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EU announces new ‘interpretation’ of Canada trade deal in bid to ensure ratification

The European Commission and Canada have agreed on the “interpretation” of parts of the Comprehensive Economic and Trade Agreement (CETA)

By: EBR - Posted: Monday, February 12, 2024

EU countries have previously expressed concern that the agreement, which provisionally entered into force in 2017, could effectively allow investors to sue member states if they impose more stringent environmental laws.
EU countries have previously expressed concern that the agreement, which provisionally entered into force in 2017, could effectively allow investors to sue member states if they impose more stringent environmental laws.

by Thomas Moller-Nielsen

The European Commission and Canada have agreed on the “interpretation” of parts of the Comprehensive Economic and Trade Agreement (CETA) that relate to investor protection from environmental regulation, in a push by Brussels to persuade member states to ratify the bilateral multibillion-euro deal.

EU countries have previously expressed concern that the agreement, which provisionally entered into force in 2017, could effectively allow investors to sue member states if they impose more stringent environmental laws.

Ten EU countries have still not ratified the tariff and custom duty-busting deal, which the Commission has described as “the most modern and advanced trade agreement ever made”.

“What we agreed is on [the] interpretation of certain provisions [that] aims to clarify the right to regulate for environmental purposes,” EU Trade Commissioner Valdis Dombrovskis said during a joint press conference with Canadian trade minister Mary Ng in Brussels on Friday (9 February).

“We are not changing the agreement through this, but we are providing [an] interpretation of certain provisions in that agreement, and that is important for some of our member states for the purposes of ratification of the agreement,” he added.

An EU official later elaborated that the desire for further clarity was initiated by Germany as it began its ratification process in 2022. The Bundestag ultimately approved the deal in December of that year.

The official added that in previous trade agreements the legal notion of “fair and equitable treatment” of foreign companies – a customary legal term in international trade deals – “has been in some cases interpreted in expansive ways by tribunals and we want to avoid that”.

The official also noted that Brussels and Ottawa had agreed “simplified, streamlined procedures” allowing small and medium-sized enterprises (SMEs) access to the investment court system – a significant development, given that an additional 2,500 European SMEs have begun exporting to Canada since CETA came into force.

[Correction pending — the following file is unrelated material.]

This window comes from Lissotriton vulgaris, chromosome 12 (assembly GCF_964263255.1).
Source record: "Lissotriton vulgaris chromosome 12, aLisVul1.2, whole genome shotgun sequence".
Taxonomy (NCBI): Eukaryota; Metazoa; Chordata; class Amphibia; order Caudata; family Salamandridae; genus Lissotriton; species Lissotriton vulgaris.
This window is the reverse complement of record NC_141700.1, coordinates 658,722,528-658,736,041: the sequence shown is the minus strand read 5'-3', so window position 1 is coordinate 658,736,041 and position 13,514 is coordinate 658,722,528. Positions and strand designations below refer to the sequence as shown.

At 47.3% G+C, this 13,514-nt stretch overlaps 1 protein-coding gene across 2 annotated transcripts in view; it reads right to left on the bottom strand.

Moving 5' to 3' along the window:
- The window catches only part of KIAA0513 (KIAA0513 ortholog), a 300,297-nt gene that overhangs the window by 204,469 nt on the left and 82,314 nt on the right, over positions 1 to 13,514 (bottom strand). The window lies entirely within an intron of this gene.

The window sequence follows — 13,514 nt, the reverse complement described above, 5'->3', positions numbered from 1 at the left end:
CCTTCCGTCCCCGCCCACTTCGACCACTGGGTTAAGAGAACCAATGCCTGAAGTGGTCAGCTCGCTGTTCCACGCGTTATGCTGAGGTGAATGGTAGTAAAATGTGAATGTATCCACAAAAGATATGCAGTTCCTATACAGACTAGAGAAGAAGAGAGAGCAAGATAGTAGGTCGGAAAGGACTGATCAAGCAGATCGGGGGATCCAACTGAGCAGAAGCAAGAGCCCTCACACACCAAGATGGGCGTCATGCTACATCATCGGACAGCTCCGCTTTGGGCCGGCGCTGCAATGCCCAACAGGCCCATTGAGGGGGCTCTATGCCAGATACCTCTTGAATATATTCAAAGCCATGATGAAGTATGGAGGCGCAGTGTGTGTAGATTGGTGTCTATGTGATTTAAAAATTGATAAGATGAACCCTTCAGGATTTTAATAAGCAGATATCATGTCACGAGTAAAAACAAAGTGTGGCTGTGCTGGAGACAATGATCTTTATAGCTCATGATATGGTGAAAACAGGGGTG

The full details of the agreed interpretation were subsequently published on the Commission’s website late on Friday afternoon.

A deepening partnership

Despite the fact that not all of the provisions in CETA are currently in force, trade ties between the EU and Canada have significantly deepened since 2017.

The deal has already seen duties eliminated on 98% of all tariff lines, leading to a 66% surge in the bilateral trade in goods since 2016.

In total, European exports to Canada currently support 700,000 EU jobs – 70,000 more than before CETA provisionally entered into force.

EU trade with Canada has gained added significance in recent years, as the EU’s economic decoupling from Russia and “de-risking” from China have led it to seek alternative sources of energy and critical materials.

EU energy imports from Canada have surged 70% relative to 2016, while imports of minerals, base metals, and fertilisers have risen by 131%, 143%, and 225% respectively.

“CETA provided the EU with a solid, trusted source of supply for key resources such as energy and raw materials, at a critical moment at the wake of Russia’s war against Ukraine,” Dombrovskis noted during the press conference.

‘We have to keep up with the pace’

Dombrovkis also highlighted the importance of the deal being ratified both to reduce “uncertainty” and to allow it to be updated in future.

“Obviously it’s important to finalise the ratification process because the agreement [then] definitely enters into force and removes this uncertainty about the future of the agreement,” he said.

“The world is moving ahead and our agreement will have to keep up with the pace,” he added. “Correspondingly, it’s important to finalise the ratification of the agreement if we want to have any updates and modernisation of the agreement. It’s not imminent, it’s a relatively fresh agreement, but as the years go by [this] may become more relevant.”

*first published in: Euractiv.com

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